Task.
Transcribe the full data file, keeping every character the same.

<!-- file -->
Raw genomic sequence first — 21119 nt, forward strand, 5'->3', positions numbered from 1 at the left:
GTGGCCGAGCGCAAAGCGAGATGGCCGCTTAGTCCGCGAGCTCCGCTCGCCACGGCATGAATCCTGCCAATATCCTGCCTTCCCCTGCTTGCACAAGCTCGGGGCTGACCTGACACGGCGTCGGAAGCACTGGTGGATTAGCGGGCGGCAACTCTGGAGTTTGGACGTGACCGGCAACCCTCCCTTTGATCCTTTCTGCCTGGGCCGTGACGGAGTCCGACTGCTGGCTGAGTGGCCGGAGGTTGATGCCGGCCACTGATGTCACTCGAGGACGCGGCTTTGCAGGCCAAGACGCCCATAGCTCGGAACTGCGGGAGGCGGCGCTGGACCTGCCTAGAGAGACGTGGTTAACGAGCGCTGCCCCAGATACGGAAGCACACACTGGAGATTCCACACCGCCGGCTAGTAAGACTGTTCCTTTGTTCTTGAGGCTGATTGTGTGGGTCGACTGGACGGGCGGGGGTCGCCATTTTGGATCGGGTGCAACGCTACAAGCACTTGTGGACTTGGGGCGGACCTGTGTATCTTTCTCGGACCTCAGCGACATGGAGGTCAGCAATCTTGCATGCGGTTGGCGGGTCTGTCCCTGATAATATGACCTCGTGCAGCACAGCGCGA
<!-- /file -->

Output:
Raw genomic sequence first — 21119 nt, forward strand, 5'->3', positions numbered from 1 at the left:
GTGGCCGAGCGCAAAGCGAGATGGCCGCTTAGTCCGCGAGCTCCGCTCGCCACGGCATGAATCCTGCCAATATCCTGCCTTCCCCTGCTTGCACAAGCTCGGGGCTGACCTGACACGGCGTCGGAAGCACTGGTGGATTAGCGGGCGGCAACTCTGGAGTTTGGACGTGACCGGCAACCCTCCCTTTGATCCTTTCTGCCTGGGCCGTGACGGAGTCCGACTGCTGGCTGAGTGGCCGGAGGTTGATGCCGGCCACTGATGTCACTCGAGGACGCGGCTTTGCAGGCCAAGACGCCCATAGCTCGGAACTGCGGGAGGCGGCGCTGGACCTGCCTAGAGAGACGTGGTTAACGAGCGCTGCCCCAGATACGGAAGCACACACTGGAGATTCCACACCGCCGGCTAGTAAGACTGTTCCTTTGTTCTTGAGGCTGATTGTGTGGGTCGACTGGACGGGCGGGGGTCGCCATTTTGGATCGGGTGCAACGCTACAAGCACTTGTGGACTTGGGGCGGACCTGTGTATCTTTCTCGGACCTCAGCGACATGGAGGTCAGCAATCTTGCATGCGGTTGGCGGGTCTGTCCCTGATAATATGACCTCGTGCAGCACAGCGCGA